Saturday, July 14, 2012

This Week in Texas Methodist History July 15

Homer Thrall Leads Protracted Meeting in Columbus, July 21, 1860

In the summer of 1860 the United States was moving closer to war.  In May the Republican Party nominated Abraham Lincoln for the presidency.  The Democrats were split among sectional candidates.  John Brown had been hanged the previous December, and many Southerners were appalled at the outpouring of sympathy from New England intellectuals for a man with such a bloody past.   A wave of fires in the hot summer of 1860 in North Texas was widely believed to the work of abolitionist incendiary terrorists.  Vigilante committees murdered several persons, including the Rev. Anthony Bewley, on the flimsiest of evidence.    Tensions increased along with the heat as the persistent rumor spread that a slave insurrection was planned for Election Day, August. 6.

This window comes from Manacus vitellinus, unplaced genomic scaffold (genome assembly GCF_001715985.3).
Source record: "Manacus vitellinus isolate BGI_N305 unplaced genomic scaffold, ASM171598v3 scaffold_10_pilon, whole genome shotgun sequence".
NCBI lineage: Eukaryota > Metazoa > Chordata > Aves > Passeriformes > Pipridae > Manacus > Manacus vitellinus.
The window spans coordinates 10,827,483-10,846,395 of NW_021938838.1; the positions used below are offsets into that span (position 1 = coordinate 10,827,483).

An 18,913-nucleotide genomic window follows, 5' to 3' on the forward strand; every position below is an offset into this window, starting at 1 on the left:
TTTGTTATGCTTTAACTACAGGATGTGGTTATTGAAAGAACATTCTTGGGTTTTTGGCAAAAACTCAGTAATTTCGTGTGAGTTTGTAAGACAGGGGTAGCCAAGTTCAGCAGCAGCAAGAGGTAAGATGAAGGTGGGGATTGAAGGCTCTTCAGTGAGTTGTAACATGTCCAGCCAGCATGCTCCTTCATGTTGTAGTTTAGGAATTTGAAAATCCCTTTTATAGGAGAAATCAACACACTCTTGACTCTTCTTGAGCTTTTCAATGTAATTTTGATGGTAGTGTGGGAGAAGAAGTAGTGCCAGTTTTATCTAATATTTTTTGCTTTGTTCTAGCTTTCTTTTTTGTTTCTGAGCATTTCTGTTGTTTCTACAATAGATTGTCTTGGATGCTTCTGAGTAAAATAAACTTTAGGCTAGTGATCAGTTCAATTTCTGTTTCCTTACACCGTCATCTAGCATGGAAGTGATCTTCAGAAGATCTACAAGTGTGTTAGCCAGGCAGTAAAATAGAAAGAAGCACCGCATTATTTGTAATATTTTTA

Meanwhile the pace of Methodist meetings proceeded.  Columbus hosted a protracted meeting led by the Presiding Elder of the Columbus District, the Rev. Homer Thrall.  He was assisted by the Columbus preacher, Charles Lane, and by Reverend Quinn Menifee, and a local preacher named Loomis. 

Columbus was an up-and-coming church in the Texas Conference.  It had recently been named a district seat, and boasted both churches for Anglo Americans and a mission to African Americans.  Unfortunately it did not have its own church building so the protracted meeting was held in the Baptist Church.  The press reported on the meeting as follows:

Quite an excitement has been gotten up and a good many of both sexes have gone up to the altar to be prayed for.  There have been several conversions.  Both ministers and lay members appear to labor faithfully in the “good work,”  The moral influence of preachers and of such religious excitements is not fully appreciated by many persons,  but though silent and thus imperceptible, it is nevertheless great, and exercises a tremendous power over the conscience and nobler faculties of the great mass of men and women, thus purifying and elevating society.  The Colorado Citizen, vol. 3, #43, July 21, 1860. 


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